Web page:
When I saw the new SIG Romeo MSR for a little less than $150 at CheaperThanDirt!, I had to have one. I have enjoyed excellent luck with the SIG Romeo series, and I enjoy firing and testing red dot sights, so this seemed like a match made in heaven. SIG’s pistol offerings are as great as ever, but pistols are not its only great products in the line. If you have not checked out SIG’s rifles, accessories, and line of optics, you are sorely out of touch.
After meeting stringent guidelines and testing requirements, the SIG Romeo has been adopted by several agencies. This piqued my interest when I considered the Romeo MSR. The more affordable SIG Romeo MSR, I reasoned, would be good but perhaps not as elevated as some of the others. As it turned out, I did not give it enough credit. It is ideal for many uses.
SIG Romeo MSR Features
The Romeo series spans the $450 Romeo 1 to this wallet-friendly jewel. While the SIG Romeo MSR isn’t expensive, it comes with a battery and a decent, well-designed, skeletonized riser.
The SIG Romeo MSR is powered by the common CR1632 battery. SIG tells us that we have 20,000 hours of battery life at the lowest setting. This is a tremendous advance over the red dots I tested some years ago.
The red dot is a 2 MOA (minute of angle) type. The Romeo MSR offers 10 standard settings, and two for use with night vision gear. That is impressive. There are the usual elevation and windage adjustments. The battery rides on top of the on/off/mode adjustment switch and is easily installed.
The brightness-adjustment turret featured positive clicks. It indented in a tight manner and wasn’t going to lose its adjustment. After some fiddling with the adjustments and testing the red dot, I found that the SIG Romeo MSR wasn’t a low-quality red dot, simply a basic one.
The SIG Romeo was designed to mount easily, zero easily, and stand up to recoil. It is shock and water resistant.
I matched the red dot to the Toros Copolla T4 12-gauge, self-loading shotgun. I was eager to test the new Apex Predator Tungsten Super Shot as well. These shells are awesome but expensive…
The Toro Copolla T4 was set up and sighted in with an inexpensive, generic buckshot loading. When the time came, I ran several full-power slugs from Hornady through the shotgun with excellent results. I also tested the Apex Tungsten load. This is a superior loading with a super-dense cloud of BB shot. Two ounces of BB shot at 1,200 fps will get the attention of any predator.
I sighted the SIG Romeo at 25 yards and let fly. The Apex load shredded the target with a dense cloud as designed. I also test-fired the shotgun with a good mix of Winchester buckshot in #4 and #1. Firing with both eyes open, speed and accuracy were excellent — as they should have been with a modern shotgun.
As you will note from the images, I did not remove the riser. This allowed me to retain the use of iron sights. Since the front sight is an XS Big Dot Tritium sight, this was important for night use and home defense. (Order the front sight for the Benelli M4. The Toros Copolla is not a close clone, but identical in almost every way to the Benelli.) I had to raise my eye, but little, and enjoyed the SIG Romeo/Toros T4 combination.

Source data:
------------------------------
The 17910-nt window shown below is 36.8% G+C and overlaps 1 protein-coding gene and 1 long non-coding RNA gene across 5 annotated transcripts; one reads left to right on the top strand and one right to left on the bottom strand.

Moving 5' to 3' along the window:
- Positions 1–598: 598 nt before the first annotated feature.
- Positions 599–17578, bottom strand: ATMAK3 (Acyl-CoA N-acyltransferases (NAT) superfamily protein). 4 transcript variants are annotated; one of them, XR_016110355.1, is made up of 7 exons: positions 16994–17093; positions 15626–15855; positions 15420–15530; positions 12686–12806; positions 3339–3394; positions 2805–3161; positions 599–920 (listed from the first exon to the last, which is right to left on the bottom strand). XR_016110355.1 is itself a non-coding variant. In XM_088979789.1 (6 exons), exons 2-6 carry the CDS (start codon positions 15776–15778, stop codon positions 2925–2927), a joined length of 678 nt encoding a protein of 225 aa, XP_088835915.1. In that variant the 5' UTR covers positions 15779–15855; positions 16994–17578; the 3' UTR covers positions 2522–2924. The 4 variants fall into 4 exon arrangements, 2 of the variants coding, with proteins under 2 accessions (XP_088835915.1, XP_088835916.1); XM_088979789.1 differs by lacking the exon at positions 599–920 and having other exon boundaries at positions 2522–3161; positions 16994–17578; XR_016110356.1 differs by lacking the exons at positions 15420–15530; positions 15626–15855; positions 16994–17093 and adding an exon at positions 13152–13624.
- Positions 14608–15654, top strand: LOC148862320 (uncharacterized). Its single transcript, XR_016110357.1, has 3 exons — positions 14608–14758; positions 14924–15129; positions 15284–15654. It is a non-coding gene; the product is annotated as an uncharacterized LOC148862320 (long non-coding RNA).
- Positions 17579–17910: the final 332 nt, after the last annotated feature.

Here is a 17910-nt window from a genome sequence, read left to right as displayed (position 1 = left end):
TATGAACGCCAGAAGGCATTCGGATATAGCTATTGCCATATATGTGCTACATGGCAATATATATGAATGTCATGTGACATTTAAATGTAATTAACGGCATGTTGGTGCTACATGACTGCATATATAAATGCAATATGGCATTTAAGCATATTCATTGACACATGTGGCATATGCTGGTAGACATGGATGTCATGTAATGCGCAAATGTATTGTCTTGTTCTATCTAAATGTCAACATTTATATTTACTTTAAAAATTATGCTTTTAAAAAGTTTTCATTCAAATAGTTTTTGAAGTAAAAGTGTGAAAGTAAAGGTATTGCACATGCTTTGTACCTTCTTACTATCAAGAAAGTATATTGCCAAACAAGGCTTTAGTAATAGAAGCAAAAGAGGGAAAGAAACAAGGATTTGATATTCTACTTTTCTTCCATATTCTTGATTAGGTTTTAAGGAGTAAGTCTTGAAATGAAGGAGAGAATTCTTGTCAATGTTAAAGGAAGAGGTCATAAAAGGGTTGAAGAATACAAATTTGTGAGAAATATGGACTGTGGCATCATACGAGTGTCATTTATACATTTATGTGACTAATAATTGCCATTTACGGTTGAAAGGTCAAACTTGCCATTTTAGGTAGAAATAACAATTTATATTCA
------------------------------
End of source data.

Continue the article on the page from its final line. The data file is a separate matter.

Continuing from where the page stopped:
I also mounted the SIG Romeo MSR on a Springfield Saint rifle. With the red dot, it is important to shoot with both eyes open. At 10–25 yards, the SIG Romeo is brilliantly fast on target. The rifle handles well, and the SIG red dot offers excellent hit probability.
Experimentation with the red dot size will lead to the sweet spot for accuracy in each light condition. I found the dimmer settings worked well in dim light — for my eyes — offering a solid aiming point. More and more, I find myself needing a brighter setting to overcome brighter light and outdoor conditions.
Moving to longer ranges, it wasn’t difficult to punish the X-ring at a long 50 yards. Settling into a rest, using a solid rifle rest, I fired several three-shot groups at 100 yards.
The Springfield Saint 5.56mm rifle is a solid 1.5-inch MOA accurate rifle at 100 yards. With a red dot, the primary advantage is speed and firing with both eyes open. At 100 yards, I was able to get into the groove and fire a singular 2-inch group — most were a little larger.
At 200 yards, the red dot will subtend six inches of the target, but that is a long shot. You are not helpless with a red dot that you are familiar with, but that is a long shot. For most of us, firing quickly at man-sized targets at 50 yards is what the red dot is about. The occasional 100-yard shot isn’t that difficult.
The SIG Romeo MSR is a budget-friendly red dot that delivers plenty of quality for the price, and is among the best choices for getting your feet wet in the red dot game.
The SIG Romeo MSR red dot sight is a bargain at any price. However, when the quality is considered, the Romeo MSR can be considered a steal at under $150.